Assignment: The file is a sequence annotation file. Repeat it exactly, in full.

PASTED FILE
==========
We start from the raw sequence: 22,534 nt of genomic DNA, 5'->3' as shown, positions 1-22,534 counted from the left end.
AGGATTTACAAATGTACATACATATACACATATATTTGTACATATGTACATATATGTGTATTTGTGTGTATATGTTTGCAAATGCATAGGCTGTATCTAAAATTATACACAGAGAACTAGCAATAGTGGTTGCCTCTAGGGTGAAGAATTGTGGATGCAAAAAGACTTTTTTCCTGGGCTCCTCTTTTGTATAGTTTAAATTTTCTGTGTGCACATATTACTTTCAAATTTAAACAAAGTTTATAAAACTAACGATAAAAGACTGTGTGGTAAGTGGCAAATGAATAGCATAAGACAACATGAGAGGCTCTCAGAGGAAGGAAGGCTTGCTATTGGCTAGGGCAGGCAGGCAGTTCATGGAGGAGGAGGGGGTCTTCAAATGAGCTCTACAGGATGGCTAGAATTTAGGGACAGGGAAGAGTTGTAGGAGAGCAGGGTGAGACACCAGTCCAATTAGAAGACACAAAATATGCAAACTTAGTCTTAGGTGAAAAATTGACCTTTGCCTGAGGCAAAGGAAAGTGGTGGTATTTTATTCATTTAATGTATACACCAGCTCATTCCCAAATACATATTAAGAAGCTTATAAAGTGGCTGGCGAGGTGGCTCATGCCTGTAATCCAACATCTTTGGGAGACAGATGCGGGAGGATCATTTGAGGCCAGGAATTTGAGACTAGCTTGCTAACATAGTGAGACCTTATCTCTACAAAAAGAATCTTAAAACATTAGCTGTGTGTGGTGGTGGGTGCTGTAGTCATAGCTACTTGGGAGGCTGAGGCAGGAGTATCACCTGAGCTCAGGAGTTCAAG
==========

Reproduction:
We start from the raw sequence: 22,534 nt of genomic DNA, 5'->3' as shown, positions 1-22,534 counted from the left end.
AGGATTTACAAATGTACATACATATACACATATATTTGTACATATGTACATATATGTGTATTTGTGTGTATATGTTTGCAAATGCATAGGCTGTATCTAAAATTATACACAGAGAACTAGCAATAGTGGTTGCCTCTAGGGTGAAGAATTGTGGATGCAAAAAGACTTTTTTCCTGGGCTCCTCTTTTGTATAGTTTAAATTTTCTGTGTGCACATATTACTTTCAAATTTAAACAAAGTTTATAAAACTAACGATAAAAGACTGTGTGGTAAGTGGCAAATGAATAGCATAAGACAACATGAGAGGCTCTCAGAGGAAGGAAGGCTTGCTATTGGCTAGGGCAGGCAGGCAGTTCATGGAGGAGGAGGGGGTCTTCAAATGAGCTCTACAGGATGGCTAGAATTTAGGGACAGGGAAGAGTTGTAGGAGAGCAGGGTGAGACACCAGTCCAATTAGAAGACACAAAATATGCAAACTTAGTCTTAGGTGAAAAATTGACCTTTGCCTGAGGCAAAGGAAAGTGGTGGTATTTTATTCATTTAATGTATACACCAGCTCATTCCCAAATACATATTAAGAAGCTTATAAAGTGGCTGGCGAGGTGGCTCATGCCTGTAATCCAACATCTTTGGGAGACAGATGCGGGAGGATCATTTGAGGCCAGGAATTTGAGACTAGCTTGCTAACATAGTGAGACCTTATCTCTACAAAAAGAATCTTAAAACATTAGCTGTGTGTGGTGGTGGGTGCTGTAGTCATAGCTACTTGGGAGGCTGAGGCAGGAGTATCACCTGAGCTCAGGAGTTCAAG